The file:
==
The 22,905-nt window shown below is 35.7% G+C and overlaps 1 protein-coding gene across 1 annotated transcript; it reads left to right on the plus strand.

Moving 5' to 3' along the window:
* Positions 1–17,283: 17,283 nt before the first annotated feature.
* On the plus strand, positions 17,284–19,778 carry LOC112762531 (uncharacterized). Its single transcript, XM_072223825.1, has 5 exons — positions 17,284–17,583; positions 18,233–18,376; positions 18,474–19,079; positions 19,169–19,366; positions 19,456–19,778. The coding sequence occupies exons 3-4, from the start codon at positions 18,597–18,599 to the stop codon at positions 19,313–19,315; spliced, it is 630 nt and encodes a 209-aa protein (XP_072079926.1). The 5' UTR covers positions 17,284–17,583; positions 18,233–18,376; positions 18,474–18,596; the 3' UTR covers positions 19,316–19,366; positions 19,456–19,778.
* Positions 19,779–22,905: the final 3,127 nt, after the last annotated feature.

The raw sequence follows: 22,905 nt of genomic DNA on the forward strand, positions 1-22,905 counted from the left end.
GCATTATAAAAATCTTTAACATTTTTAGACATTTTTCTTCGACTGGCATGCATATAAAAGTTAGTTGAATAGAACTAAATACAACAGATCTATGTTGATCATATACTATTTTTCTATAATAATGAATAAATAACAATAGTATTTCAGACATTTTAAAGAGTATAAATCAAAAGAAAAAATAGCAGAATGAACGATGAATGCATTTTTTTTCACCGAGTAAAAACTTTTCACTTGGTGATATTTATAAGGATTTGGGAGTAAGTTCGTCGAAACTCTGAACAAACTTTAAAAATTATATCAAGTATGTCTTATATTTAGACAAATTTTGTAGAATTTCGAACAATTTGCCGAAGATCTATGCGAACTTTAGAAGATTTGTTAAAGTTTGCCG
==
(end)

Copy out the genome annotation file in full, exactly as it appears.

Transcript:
The 22,905-nt window shown below is 35.7% G+C and overlaps 1 protein-coding gene across 1 annotated transcript; it reads left to right on the plus strand.

Moving 5' to 3' along the window:
* Positions 1–17,283: 17,283 nt before the first annotated feature.
* On the plus strand, positions 17,284–19,778 carry LOC112762531 (uncharacterized). Its single transcript, XM_072223825.1, has 5 exons — positions 17,284–17,583; positions 18,233–18,376; positions 18,474–19,079; positions 19,169–19,366; positions 19,456–19,778. The coding sequence occupies exons 3-4, from the start codon at positions 18,597–18,599 to the stop codon at positions 19,313–19,315; spliced, it is 630 nt and encodes a 209-aa protein (XP_072079926.1). The 5' UTR covers positions 17,284–17,583; positions 18,233–18,376; positions 18,474–18,596; the 3' UTR covers positions 19,316–19,366; positions 19,456–19,778.
* Positions 19,779–22,905: the final 3,127 nt, after the last annotated feature.

The raw sequence follows: 22,905 nt of genomic DNA on the forward strand, positions 1-22,905 counted from the left end.
GCATTATAAAAATCTTTAACATTTTTAGACATTTTTCTTCGACTGGCATGCATATAAAAGTTAGTTGAATAGAACTAAATACAACAGATCTATGTTGATCATATACTATTTTTCTATAATAATGAATAAATAACAATAGTATTTCAGACATTTTAAAGAGTATAAATCAAAAGAAAAAATAGCAGAATGAACGATGAATGCATTTTTTTTCACCGAGTAAAAACTTTTCACTTGGTGATATTTATAAGGATTTGGGAGTAAGTTCGTCGAAACTCTGAACAAACTTTAAAAATTATATCAAGTATGTCTTATATTTAGACAAATTTTGTAGAATTTCGAACAATTTGCCGAAGATCTATGCGAACTTTAGAAGATTTGTTAAAGTTTGCCG